Bitcoin has an uphill battle before it is traded on a major exchange, U.S. Securities and Exchange Commission Chairman Jay Clayton said Thursday.
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“If [investors] think there’s the same rigor around that price discovery as there is on the Nasdaq or New York Stock Exchange ... they are sorely mistaken,” Clayton said at the Delivering Alpha conference, presented by CNBC and Institutional Investor. “We have to get to a place where we can be confident that trading is better regulated.”
The digital currency is currently traded on cryptocurrency exchanges like Coinbase, but has not yet been approved for trading at major exchanges like the Nasdaq or the New York Stock Exchange. Investors can trade bitcoin futures at CME Group.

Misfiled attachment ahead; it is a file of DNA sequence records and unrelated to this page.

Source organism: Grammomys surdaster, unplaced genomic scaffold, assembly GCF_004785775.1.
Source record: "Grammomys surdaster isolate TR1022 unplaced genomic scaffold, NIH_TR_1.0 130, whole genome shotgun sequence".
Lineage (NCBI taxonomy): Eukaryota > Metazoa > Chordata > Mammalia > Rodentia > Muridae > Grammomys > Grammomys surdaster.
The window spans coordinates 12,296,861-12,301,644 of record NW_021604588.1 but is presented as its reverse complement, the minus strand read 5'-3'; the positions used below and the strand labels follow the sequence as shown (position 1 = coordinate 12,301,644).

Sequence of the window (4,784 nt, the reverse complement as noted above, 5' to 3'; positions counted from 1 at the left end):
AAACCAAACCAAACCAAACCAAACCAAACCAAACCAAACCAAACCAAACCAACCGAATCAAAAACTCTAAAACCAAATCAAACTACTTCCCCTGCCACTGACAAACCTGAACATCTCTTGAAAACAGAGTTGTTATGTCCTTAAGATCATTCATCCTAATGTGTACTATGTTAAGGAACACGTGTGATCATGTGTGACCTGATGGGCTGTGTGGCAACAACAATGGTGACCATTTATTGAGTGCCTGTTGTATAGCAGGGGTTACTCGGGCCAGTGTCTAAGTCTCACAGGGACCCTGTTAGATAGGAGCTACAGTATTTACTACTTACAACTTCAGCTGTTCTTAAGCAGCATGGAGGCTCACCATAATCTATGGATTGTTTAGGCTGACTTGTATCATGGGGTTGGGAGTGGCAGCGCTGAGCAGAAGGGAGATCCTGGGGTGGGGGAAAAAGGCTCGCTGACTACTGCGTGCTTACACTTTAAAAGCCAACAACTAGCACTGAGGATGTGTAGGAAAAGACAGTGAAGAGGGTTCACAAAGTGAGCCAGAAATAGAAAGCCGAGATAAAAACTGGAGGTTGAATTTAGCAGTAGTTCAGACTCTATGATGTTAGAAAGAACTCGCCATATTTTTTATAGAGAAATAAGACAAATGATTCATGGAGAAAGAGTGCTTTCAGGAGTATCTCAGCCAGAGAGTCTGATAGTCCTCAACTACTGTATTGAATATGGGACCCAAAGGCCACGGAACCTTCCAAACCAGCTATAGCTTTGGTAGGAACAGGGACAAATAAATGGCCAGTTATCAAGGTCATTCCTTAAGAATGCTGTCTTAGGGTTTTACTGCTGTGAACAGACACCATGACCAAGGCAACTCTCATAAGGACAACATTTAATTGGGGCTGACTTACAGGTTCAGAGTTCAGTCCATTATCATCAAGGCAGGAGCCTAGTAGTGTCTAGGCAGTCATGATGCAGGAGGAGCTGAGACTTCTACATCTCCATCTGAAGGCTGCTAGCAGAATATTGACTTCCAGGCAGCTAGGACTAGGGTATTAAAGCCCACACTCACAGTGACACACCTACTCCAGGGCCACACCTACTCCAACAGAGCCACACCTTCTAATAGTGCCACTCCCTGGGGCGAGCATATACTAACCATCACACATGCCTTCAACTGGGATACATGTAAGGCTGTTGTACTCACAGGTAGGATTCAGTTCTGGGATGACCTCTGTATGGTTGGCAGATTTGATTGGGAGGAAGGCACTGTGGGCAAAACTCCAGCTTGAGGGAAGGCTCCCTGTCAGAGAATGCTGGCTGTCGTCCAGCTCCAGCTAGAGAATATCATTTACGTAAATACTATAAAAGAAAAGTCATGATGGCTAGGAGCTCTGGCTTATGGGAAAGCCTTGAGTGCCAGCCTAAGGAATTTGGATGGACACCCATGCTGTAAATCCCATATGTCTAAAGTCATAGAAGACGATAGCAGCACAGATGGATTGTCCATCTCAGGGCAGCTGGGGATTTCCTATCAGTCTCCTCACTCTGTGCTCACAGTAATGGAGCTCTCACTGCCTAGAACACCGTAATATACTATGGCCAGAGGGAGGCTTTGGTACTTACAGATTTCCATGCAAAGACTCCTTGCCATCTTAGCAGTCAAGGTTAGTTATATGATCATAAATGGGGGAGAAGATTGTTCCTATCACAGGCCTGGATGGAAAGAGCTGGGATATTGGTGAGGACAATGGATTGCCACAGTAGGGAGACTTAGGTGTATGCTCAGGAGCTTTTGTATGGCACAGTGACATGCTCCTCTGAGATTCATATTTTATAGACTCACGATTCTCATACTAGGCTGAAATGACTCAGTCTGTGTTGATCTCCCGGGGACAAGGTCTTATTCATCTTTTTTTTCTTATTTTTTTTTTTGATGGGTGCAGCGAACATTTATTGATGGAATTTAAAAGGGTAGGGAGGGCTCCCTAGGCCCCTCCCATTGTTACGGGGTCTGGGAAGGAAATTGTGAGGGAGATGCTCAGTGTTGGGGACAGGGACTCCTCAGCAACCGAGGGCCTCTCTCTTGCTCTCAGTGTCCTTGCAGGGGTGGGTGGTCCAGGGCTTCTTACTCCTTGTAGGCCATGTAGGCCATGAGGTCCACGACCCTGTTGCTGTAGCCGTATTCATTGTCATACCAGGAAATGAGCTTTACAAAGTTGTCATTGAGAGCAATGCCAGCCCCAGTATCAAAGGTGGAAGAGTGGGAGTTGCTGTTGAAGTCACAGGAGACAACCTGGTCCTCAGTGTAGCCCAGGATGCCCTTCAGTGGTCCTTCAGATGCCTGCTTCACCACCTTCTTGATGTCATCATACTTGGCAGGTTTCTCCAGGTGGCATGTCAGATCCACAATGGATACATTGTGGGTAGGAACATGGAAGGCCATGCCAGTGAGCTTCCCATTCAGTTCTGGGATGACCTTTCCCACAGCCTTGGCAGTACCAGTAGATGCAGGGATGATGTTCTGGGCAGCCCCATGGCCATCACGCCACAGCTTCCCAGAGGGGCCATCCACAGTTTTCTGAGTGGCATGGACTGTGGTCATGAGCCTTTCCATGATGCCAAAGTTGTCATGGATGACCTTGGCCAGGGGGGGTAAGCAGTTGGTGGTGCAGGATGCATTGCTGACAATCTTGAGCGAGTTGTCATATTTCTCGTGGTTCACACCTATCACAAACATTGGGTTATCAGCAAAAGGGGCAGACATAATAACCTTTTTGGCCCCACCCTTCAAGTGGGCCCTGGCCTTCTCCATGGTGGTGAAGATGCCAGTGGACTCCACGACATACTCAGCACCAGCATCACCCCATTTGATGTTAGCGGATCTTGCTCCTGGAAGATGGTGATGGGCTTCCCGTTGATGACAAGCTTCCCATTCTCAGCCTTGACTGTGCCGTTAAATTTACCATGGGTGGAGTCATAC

Even bitcoin exchange-traded funds are having trouble receiving approval. Cboe last week withdrew its application to list the VanEck/SolidX Bitcoin ETF, the SEC said.
Bitcoin soared by more than 2,000 percent in late 2017 to a high of $19,870 a coin before plunging by 84 percent to a low of $3,169 in December 2018. It has since hit a high of almost $14,000. On Thursday, bitcoin was trading near $9,880 a coin and had a market capitalization of $177 billion.